Category Archives: Astronomy Series

Astronomy {10} ~ Constellations

A constellation is a group of visible stars that form a pattern when viewed from Earth. The pattern they form may take the shape of an animal, a mythological creature, a man, a woman, or an inanimate object such as a microscope, a compass, or a crown.

The sky was divided up into 88 different constellations in 1922. This included 48 ancient constellations listed by the Greek astronomer Ptolemy as well as 40 new constellations. The 88 different constellations divide up the entire night sky as seen from all around the Earth. Star maps are made of the brightest stars and the patterns that they make which give rise to the names of the constellations. The maps of the stars represent the position of the stars as we see them from Earth. The stars in each constellation may not be close to each other at all. Some of them are bright because they are close to Earth while others are bright because they are very large stars.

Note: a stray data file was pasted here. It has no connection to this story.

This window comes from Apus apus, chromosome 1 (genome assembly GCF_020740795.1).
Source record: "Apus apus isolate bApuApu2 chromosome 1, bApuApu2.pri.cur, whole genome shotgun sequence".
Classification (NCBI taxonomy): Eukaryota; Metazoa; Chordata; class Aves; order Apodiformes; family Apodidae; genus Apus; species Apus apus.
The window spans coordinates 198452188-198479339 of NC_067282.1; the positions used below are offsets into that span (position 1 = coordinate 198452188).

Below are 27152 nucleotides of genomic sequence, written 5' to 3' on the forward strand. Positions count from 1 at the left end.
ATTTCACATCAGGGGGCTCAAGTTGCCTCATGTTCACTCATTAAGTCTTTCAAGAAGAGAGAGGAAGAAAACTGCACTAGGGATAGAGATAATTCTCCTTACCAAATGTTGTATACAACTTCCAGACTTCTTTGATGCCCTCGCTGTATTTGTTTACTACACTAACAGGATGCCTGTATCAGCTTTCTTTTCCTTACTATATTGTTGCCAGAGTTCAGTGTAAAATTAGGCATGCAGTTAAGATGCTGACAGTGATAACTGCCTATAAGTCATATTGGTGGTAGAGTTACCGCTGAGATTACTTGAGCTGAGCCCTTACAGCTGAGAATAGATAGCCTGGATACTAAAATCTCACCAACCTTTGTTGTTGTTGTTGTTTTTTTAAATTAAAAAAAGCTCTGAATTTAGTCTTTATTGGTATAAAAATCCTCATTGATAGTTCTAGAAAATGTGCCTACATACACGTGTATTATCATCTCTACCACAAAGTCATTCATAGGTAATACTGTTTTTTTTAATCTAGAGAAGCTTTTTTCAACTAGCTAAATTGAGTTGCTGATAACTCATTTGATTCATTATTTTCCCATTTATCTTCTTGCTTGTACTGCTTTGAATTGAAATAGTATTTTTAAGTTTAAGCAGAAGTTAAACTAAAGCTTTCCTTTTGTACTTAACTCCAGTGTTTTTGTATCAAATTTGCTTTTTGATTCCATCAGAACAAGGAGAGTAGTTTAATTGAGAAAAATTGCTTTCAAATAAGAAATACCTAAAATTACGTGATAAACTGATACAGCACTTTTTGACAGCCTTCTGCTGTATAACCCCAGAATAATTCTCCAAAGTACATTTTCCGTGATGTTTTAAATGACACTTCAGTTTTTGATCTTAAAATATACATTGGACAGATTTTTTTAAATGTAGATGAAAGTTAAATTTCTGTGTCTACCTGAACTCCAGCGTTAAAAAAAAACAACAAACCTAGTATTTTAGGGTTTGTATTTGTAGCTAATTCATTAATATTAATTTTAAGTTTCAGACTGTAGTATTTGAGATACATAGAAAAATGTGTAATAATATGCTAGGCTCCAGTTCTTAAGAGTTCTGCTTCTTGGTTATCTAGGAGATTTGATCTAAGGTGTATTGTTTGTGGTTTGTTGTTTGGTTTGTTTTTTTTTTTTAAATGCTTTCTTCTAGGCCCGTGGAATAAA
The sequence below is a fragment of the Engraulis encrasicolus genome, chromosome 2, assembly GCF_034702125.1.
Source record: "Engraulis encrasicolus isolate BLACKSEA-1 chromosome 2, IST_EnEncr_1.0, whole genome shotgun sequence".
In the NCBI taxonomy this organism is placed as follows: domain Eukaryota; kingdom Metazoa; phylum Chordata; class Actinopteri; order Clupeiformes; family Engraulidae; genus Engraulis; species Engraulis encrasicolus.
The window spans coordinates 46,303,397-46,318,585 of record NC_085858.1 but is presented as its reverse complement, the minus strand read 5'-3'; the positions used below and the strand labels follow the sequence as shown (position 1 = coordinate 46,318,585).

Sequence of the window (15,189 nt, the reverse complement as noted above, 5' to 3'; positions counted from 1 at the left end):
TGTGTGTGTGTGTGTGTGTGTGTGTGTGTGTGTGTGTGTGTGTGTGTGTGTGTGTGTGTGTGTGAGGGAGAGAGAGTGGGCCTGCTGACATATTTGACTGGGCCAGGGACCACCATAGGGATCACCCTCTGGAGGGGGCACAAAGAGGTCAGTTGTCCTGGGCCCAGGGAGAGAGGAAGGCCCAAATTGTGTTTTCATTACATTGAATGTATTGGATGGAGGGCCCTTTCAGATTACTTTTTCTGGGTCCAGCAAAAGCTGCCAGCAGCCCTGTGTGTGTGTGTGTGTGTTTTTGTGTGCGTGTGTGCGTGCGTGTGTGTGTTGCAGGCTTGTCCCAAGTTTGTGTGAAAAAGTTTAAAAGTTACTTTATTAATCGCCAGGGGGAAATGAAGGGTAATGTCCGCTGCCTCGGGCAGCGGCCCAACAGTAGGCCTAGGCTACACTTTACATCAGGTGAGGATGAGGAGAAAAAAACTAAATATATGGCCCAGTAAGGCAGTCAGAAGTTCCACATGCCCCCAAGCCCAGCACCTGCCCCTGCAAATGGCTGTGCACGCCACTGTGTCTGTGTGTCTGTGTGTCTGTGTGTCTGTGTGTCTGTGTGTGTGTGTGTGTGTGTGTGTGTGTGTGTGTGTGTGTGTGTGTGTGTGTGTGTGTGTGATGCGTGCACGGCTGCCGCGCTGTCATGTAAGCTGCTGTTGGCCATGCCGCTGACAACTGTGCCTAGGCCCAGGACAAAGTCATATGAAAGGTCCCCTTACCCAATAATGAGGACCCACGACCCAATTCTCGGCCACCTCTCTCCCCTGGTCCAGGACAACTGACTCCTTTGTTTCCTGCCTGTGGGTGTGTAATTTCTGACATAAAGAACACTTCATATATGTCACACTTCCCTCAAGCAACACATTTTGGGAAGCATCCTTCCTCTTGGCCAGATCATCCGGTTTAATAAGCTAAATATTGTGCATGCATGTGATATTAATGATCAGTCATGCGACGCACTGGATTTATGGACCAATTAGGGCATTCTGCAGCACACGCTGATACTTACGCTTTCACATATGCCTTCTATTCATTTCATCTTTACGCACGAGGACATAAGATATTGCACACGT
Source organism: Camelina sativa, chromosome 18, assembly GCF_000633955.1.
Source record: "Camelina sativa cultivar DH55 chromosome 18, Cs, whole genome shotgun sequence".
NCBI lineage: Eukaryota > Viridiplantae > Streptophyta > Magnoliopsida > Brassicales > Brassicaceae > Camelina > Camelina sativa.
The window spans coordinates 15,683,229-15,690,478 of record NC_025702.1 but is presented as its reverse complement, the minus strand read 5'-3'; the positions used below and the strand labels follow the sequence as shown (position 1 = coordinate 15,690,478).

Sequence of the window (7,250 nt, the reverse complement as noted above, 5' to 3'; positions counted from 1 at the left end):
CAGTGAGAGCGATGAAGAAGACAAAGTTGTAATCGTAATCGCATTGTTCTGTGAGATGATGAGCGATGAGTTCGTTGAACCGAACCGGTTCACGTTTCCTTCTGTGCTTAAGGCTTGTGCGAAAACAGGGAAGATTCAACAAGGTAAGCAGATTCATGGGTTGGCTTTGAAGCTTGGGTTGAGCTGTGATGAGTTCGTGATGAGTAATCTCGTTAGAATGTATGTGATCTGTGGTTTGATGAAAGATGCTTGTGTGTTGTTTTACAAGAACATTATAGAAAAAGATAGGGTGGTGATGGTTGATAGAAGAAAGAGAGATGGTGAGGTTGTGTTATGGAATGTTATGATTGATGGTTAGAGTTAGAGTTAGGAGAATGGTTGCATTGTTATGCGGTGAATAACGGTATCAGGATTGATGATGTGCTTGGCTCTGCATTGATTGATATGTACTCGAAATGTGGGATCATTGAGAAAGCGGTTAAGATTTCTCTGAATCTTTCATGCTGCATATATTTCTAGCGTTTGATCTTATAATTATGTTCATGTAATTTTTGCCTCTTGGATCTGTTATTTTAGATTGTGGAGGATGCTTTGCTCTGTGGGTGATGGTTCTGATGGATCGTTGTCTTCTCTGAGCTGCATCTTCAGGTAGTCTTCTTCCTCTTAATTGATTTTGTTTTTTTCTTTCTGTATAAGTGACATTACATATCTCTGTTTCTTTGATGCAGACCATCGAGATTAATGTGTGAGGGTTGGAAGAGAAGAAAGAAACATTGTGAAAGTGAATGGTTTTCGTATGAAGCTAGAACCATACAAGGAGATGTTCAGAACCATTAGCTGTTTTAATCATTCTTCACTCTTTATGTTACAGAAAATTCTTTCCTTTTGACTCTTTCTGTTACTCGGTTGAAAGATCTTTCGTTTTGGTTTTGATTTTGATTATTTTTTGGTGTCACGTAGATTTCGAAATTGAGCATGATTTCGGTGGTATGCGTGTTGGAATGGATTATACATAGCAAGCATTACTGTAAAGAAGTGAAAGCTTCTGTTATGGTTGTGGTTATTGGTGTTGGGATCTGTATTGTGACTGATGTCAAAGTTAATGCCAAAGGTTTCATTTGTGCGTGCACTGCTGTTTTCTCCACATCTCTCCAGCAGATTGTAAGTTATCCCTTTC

Not all of the constellations are visible from any one point on Earth. The star maps are typically divided into maps for the northern hemisphere and maps for the southern hemisphere. The season of the year can also affect what constellations are visible from where you are located on Earth.

Orion is one of the most visible constellations. Because of its location, it can be seen throughout the world. Orion is named after a hunter from Greek mythology. Its brightest stars are Betelgeuse and Rigel.

Astronomy {9} ~ Multiverse Theory

The multiverse is a hypothetical group of multiple universes. Together, these universes comprise everything that exists: the entirety of space, time, matter, energy, information, and the physical laws and constants that describe them. The different universes within the multiverse are called “parallel universes”, “other universes”, “alternate universes”, or “many worlds”.

Astronomy {8} ~ The Life Cycle Of A Star

“A star’s life cycle is determined by its mass. The larger its mass, the shorter its life cycle. A star’s mass is determined by the amount of matter that is available in its nebula, the giant cloud of gas and dust from which it was born. Over time, the hydrogen gas in the nebula is pulled together by gravity and it begins to spin. As the gas spins faster, it heats up and becomes as a protostar. Eventually the temperature reaches 15,000,000 degrees and nuclear fusion occurs in the cloud’s core. The cloud begins to glow brightly, contracts a little, and becomes stable. It is now a main sequence star and will remain in this stage, shining for millions to billions of years to come. This is the stage our Sun is at right now.